Parnell Tower Trail
It just felt like the time; the time to take a road trip! So, we packed up our things and traveled to the north to visit the Parnell Tower and Trail and the Horicon Marsh on November 5 and 6, 2017.
While I may not be a fan of some of Wisconsin’s sporting teams (c’mon, I live in Chicago!), I am 100% a fan of Wisconsin’s nature areas. Our first stop was at the Parnell Tower and Trail in the Kettle Moraine State Forest – Northern Unit which is about 2.5 hours from where we live. It’s a beautiful place!
As I’ve noted previously, I like the addition of some terrain when hiking, and the Kettle Moraine area provides it in abundance. If you’re interested in some geological history of the area, here you go: Kettle Moraine Geological History.
In order to reach the Parnell Tower Trail, we first needed to walk up a fairly long series of steps. Then, it’s another 60 feet to the top of the tower which is the highest spot in the Kettle Moraine North Unit. Here, join us on our journey via the following video.
Pretty cool, huh?
After our descent from the tower, we then hiked the Parnell Tower Trail which is about 3.5 miles of rolling terrain. The Parnell Tower Trail includes part of the much longer (1,000 miles!) Ice Age Trail (which I’ve added to my bucket list).
Join us again via the following video.
One note – All Wisconsin State Parks require a vehicle admission sticker. And, as we saw while returning to our car, the Rangers aren’t shy about ticketing cars that don’t have a sticker. So, bring some cash (the fee was $11 for the day) and make sure to get a vehicle admission sticker – that you display in your car (it won’t do you any good in your pocket!) – before starting your hike.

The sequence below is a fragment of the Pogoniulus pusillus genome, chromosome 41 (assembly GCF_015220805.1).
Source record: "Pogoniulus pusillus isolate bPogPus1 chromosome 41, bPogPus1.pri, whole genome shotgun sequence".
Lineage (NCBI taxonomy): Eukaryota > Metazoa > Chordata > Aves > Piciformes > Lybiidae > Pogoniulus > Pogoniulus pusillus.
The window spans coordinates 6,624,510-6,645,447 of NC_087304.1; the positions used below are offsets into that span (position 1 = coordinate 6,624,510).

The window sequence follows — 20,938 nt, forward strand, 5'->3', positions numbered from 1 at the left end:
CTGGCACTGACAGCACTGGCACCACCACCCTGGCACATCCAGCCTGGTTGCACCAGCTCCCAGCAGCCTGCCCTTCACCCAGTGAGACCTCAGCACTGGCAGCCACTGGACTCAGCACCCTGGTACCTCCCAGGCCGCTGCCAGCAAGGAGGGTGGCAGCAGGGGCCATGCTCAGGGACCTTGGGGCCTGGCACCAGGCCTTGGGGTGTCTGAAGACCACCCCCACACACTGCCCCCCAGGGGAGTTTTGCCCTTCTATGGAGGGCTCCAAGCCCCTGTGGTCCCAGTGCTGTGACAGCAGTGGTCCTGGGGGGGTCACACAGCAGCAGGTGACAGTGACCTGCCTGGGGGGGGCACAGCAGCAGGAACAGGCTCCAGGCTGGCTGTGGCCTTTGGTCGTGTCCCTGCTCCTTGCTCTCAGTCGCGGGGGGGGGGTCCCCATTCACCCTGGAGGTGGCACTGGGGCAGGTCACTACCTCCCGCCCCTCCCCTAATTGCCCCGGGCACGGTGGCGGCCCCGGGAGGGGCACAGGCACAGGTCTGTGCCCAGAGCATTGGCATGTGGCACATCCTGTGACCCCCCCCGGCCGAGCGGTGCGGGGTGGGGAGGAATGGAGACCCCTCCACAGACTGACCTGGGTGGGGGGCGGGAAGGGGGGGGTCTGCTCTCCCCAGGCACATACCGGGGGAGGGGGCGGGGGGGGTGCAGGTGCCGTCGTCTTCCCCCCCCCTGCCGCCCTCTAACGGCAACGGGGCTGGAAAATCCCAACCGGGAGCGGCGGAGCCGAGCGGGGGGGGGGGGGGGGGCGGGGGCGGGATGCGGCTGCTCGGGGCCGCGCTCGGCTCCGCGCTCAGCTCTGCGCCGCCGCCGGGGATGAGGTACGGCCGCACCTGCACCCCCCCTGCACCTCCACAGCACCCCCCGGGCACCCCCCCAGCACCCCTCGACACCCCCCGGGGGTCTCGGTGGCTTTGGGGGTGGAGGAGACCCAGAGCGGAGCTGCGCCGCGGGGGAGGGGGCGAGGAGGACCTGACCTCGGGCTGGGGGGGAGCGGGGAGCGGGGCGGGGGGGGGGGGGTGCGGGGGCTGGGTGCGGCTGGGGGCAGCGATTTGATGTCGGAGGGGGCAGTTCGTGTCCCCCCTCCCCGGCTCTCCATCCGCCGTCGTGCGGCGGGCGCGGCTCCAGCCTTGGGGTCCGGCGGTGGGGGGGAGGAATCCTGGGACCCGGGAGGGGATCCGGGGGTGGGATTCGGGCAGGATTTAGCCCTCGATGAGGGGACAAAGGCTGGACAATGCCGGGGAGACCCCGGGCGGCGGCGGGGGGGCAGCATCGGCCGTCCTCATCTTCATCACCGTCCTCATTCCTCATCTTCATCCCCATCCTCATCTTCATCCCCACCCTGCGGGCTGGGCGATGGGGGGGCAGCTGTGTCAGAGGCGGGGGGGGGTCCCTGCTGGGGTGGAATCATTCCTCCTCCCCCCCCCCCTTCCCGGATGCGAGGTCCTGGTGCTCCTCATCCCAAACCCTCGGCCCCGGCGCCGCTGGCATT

We spent the night in West Bend, Wisconsin but, before heading to the hotel, we made a visit to the Museum of Wisconsin Art. The primary reason for visiting the museum was to view an exhibit of Gerit Grimm’s amazing sculptures. Here, take a look.
Amazing, right? So, if you’re ever in West Bend, you might want to visit the Museum of Wisconsin Art. Admission to the museum comes with a year-long membership and it contains a lovely curated collection of art by only Wisconsin-born artists, and the building is quite striking.
The next day we journeyed to the Horicon Marsh which is the largest freshwater cattail marsh in the United States. As it turned out, a gigantic flock of swans had flown in the night before, so we were in for quite a treat (Sorry for only four swans in the picture below. Trust me, there were hundreds!). Horicon also has a few trails for hiking and here are some of the sights we saw (sorry again, no video for Horicon).
After our hike, it was back in the car for the trek back to Chicago. I’m feeling the itch for another road trip!
find a trail ~ find your path